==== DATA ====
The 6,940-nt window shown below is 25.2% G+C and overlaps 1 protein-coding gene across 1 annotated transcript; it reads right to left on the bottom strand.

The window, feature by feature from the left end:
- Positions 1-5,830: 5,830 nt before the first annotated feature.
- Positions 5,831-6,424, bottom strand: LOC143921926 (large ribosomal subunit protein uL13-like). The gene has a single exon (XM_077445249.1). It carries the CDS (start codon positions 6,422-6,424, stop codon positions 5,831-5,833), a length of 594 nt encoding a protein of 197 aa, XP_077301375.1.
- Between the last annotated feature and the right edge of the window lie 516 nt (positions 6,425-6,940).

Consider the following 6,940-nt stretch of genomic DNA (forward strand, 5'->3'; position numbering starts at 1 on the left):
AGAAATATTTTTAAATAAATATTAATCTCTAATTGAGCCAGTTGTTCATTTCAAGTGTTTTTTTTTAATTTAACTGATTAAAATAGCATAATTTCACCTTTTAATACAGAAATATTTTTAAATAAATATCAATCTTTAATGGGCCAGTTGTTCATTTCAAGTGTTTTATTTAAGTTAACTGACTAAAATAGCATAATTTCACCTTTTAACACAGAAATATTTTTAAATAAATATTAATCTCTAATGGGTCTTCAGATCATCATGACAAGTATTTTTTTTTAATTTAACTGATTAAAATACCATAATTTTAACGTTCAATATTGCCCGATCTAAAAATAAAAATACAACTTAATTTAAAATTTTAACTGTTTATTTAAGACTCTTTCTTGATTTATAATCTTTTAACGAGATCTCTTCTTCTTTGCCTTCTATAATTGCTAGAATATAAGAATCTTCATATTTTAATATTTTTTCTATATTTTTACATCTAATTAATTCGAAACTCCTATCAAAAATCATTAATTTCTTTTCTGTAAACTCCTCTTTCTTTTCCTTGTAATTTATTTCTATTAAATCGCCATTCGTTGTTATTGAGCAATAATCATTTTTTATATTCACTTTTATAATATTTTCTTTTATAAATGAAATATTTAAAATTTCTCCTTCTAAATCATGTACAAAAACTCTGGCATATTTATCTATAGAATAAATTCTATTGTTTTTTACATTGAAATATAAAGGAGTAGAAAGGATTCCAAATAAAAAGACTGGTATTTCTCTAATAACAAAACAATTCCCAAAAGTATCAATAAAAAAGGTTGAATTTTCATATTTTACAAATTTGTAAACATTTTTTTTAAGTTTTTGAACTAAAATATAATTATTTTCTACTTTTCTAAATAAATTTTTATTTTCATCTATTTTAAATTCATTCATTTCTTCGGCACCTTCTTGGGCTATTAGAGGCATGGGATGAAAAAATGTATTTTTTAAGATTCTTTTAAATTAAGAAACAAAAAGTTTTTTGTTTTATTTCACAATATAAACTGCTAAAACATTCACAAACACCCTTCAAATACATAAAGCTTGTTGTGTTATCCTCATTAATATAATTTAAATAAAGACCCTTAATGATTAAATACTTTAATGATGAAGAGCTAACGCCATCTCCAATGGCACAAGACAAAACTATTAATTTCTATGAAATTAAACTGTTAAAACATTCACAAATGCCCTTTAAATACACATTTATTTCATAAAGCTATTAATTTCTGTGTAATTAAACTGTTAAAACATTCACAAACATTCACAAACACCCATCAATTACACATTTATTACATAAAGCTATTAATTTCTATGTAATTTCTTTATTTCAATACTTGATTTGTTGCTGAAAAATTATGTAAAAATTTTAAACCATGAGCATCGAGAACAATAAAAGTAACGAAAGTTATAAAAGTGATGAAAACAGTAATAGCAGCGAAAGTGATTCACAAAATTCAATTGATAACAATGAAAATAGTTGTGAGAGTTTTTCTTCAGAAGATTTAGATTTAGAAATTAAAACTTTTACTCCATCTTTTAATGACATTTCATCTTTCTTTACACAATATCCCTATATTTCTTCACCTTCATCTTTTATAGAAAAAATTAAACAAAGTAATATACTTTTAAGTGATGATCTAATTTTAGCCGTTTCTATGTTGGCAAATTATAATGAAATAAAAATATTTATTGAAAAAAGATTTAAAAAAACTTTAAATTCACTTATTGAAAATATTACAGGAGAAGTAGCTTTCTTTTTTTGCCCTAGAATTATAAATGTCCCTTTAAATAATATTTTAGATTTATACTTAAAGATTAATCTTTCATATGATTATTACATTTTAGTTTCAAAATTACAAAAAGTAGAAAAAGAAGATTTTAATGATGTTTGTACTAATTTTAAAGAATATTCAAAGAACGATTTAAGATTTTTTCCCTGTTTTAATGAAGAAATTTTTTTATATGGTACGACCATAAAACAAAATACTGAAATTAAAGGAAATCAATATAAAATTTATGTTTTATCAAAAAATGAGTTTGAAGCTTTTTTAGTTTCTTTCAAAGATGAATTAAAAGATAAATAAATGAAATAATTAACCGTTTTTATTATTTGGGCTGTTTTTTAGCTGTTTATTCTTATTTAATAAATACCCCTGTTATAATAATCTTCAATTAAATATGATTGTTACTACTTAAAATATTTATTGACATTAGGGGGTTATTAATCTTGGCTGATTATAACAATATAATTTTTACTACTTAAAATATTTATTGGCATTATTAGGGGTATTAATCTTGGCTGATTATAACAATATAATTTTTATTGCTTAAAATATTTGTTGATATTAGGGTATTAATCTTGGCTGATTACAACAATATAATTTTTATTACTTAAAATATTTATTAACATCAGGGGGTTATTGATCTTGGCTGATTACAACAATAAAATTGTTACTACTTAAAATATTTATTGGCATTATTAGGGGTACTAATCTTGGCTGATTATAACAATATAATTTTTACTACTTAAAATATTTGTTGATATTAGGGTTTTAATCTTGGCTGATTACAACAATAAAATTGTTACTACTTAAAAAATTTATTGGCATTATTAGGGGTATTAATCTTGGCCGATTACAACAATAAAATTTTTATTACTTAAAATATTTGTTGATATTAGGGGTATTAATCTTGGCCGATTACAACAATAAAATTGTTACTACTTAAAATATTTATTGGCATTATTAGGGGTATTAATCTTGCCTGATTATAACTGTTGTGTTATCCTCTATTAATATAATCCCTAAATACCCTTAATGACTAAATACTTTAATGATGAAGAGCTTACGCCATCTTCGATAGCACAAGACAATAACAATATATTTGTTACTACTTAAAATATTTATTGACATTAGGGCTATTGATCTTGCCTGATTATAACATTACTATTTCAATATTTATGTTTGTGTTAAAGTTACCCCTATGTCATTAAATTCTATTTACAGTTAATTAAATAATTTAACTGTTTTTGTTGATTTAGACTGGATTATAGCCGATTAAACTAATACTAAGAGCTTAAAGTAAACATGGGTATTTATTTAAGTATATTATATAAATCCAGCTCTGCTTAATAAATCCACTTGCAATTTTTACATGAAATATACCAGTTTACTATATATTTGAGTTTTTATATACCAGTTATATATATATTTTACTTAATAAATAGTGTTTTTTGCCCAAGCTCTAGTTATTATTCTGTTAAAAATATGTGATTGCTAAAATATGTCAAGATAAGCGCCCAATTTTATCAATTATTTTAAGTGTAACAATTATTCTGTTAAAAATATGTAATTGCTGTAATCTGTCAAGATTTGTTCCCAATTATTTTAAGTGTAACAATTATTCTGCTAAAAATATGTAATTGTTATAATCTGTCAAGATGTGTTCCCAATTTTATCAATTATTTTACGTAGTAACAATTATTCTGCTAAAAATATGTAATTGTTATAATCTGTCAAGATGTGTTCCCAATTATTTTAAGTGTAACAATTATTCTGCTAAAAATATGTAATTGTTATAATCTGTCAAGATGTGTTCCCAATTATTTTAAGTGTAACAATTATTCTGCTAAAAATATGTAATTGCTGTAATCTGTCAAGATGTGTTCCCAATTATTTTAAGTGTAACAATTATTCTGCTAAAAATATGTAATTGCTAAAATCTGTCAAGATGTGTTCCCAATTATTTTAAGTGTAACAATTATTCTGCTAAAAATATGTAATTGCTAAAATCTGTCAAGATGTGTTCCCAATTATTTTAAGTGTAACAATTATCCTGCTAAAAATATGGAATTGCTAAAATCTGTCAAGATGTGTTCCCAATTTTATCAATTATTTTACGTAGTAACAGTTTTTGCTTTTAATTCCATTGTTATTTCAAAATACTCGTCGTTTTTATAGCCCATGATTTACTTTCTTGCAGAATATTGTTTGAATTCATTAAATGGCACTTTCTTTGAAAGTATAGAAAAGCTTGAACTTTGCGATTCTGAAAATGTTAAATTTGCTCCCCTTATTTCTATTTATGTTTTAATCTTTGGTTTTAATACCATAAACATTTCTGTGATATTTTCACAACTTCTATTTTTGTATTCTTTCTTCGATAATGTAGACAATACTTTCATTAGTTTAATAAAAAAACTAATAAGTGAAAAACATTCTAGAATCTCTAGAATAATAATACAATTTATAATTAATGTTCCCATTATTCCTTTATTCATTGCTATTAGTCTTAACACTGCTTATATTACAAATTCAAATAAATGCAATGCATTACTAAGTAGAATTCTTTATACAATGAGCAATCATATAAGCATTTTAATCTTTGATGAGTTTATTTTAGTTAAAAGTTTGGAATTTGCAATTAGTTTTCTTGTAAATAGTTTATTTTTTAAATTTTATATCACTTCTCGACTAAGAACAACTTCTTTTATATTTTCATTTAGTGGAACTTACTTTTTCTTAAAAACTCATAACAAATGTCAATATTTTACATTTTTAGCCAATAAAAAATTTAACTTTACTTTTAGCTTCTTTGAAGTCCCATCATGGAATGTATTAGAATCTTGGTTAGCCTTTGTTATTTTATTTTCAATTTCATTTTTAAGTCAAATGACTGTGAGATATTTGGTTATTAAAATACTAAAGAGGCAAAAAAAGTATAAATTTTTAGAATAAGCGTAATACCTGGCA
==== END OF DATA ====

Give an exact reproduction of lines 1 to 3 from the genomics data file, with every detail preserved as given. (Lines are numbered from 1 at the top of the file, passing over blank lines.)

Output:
The 6,940-nt window shown below is 25.2% G+C and overlaps 1 protein-coding gene across 1 annotated transcript; it reads right to left on the bottom strand.

The window, feature by feature from the left end:
- Positions 1-5,830: 5,830 nt before the first annotated feature.